Tony Garnett: Film and TV producer who pioneered social realism on the screen

Garnett collaborated with director Ken Loach on classics such as ‘Cathy Come Home’ and ‘Kes’, and enjoyed great success later with shows including ‘Between the Lines’ and ‘Ballykissangel’

Garth Cartwright
Sunday 02 February 2020 19:42
Garnett began his career as an actor before moving into writing and production
Garnett began his career as an actor before moving into writing and production

Tony Garnett, who has died aged 83, was a revolutionary force in UK TV and film, producing dramas that would be controversial, dramatically brilliant and – especially with his later work – engaging, entertaining and popular. Amongst his best known works are Up the Junction, Cathy Come Home, The Price of Coal, Days of Hope, Scrubbers, Cardiac Arrest, Between the Lines, Ballykissangel and This Life.

Garnett’s earlier productions were largely social realist, one-off dramas focused on the struggles of ordinary working-class families while his later works were TV series focused on more affluent middle-class professions. In a sense this mirrored his own life as he moved from a challenging Birmingham childhood to the epicentre of London media.

Tony Garnett was born Anthony Edward Lewis in Erdington, Birmingham. In 1941 his mother Ida died of septicaemia after a backstreet abortion and, 12 days later, his father Tom took his own life – the police having made him a suspect in Ida’s death (abortion then being illegal). Anthony was taken in by his uncle and aunt, Pom and Harold Garnett and in his late teens he would take his uncle’s surname.

Excelling at grammar school and acting in amateur dramatic groups. Studying psychology in London he continued to act and, in 1960, was spotted by a BBC producer. This lead to Garnett becoming a professional actor and he appeared in everything from Z Cars through BBC television plays to the 1962 film The Boys.

Sensing that he wanted a career in drama but not as an actor, Garnett became an assistant story editor for the BBC in 1965 and it was in this role that he came to work on Up the Junction, a story of factory girls in Battersea that featured an illegal abortion. Directed by Ken Loach, Garnett helped ensure the drama got made by slotting its production to begin while the Wednesday Play’s producer was on holiday.

Loach liked the insouciant, determined Brummie and, after the huge uproar (from Mary Whitehouse and the conservative press) over Up the Junction, they made Cathy Come Home (1966) with Garnett producer. This piece, about a young, working-class family made homeless, stands today as one of the most radical TV plays ever made, one whose themes resonated strongly with the public.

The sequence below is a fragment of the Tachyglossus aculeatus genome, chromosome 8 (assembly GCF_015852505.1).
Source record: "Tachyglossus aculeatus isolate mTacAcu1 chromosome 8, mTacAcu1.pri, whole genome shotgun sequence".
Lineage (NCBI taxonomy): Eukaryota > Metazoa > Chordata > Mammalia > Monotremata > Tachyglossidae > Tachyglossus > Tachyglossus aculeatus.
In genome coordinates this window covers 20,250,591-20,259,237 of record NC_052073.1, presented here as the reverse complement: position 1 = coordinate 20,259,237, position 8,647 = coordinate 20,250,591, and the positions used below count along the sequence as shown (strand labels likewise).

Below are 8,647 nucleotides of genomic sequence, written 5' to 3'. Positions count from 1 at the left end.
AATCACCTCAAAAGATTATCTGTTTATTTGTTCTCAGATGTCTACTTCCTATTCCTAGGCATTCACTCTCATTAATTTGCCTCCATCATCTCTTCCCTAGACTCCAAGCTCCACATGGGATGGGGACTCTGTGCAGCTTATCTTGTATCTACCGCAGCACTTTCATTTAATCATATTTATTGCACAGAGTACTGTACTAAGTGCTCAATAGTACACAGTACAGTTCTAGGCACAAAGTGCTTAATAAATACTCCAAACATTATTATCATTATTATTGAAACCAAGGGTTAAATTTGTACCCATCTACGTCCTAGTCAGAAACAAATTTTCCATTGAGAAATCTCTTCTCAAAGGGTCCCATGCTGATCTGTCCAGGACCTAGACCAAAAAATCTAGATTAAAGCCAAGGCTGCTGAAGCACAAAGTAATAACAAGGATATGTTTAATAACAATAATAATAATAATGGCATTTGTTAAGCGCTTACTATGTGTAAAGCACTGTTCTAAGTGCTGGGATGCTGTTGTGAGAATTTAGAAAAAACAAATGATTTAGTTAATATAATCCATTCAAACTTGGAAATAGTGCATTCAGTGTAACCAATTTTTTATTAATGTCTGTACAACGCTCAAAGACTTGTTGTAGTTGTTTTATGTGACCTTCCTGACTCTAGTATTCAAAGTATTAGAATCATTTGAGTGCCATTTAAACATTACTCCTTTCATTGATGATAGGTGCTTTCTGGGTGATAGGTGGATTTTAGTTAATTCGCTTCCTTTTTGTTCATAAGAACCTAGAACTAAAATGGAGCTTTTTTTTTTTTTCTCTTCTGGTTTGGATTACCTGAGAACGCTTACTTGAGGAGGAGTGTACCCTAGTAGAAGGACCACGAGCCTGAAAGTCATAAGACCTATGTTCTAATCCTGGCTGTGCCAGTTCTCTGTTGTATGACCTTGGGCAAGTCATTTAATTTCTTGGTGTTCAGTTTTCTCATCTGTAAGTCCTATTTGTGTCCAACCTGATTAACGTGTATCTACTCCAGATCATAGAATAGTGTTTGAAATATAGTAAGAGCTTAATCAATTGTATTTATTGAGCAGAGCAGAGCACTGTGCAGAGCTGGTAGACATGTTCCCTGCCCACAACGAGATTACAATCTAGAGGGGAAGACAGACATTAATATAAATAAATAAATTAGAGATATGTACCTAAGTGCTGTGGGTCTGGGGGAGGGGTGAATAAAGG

Garnett, whose wife had been diagnosed with schizophrenia and suffered awfully due to electroshock treatment, produced the 1967 drama In Two Minds (featuring the radical psychiatrist RD Laing) for the BBC with Loach directing (the two remade In Two Minds as a feature film, Family Life, in 1971). Garnett was producer of Kes, Loach’s acclaimed 1969 feature film debut about a disaffected Yorkshire schoolboy and his kestrel.

David Bradley stars in ‘Kes’ (1969), produced by Garnett

Across the 1970s Garnett produced powerful, intelligent, social realist drama for the BBC. These included Days of Hope (1975), focusing on the years leading up to the general strike in 1926, The Price of Coal (1977), a preview of sorts of the forthcoming miners’ strike, and The Spongers (1978), a brilliantly provocative drama about a young mother desperate to receive benefits while the Queen’s silver jubilee was under way. Garnett wrote and directed Prostitute (1980) and Handgun (1983), but neither film matched his best work. He spent most of the 1980s bereft in Los Angeles as a movie producer.

By 1990 he was back in London and running World Productions. The US had led to him developing a taste for producing glossy, feel good dramas: Cardiac Arrest, Ballykissangel and This Life were very popular and demonstrated he hadn’t lost his touch for engaging, intelligent drama.

Having largely retired from producing, Garnett focused on lecturing, family and Aston Villa FC, his passion for the club being so fierce he jokingly threatened to disown his children if they supported Birmingham City FC.

Ken Loach told Radio 4’s Today programme that Garnett “understood the basic conflict at the heart of society, between those with power who exploit and those who are exploited. He was a brilliant, complex man, intensely loyal and generous-spirited.”

He was married twice, to Topsy Jane Legge and Alex Ouroussoff, and is survived by his partner, Victoria Childs, and two sons.

Tony Garnett, producer and director, born 3 April 1936, died 12 January 2020

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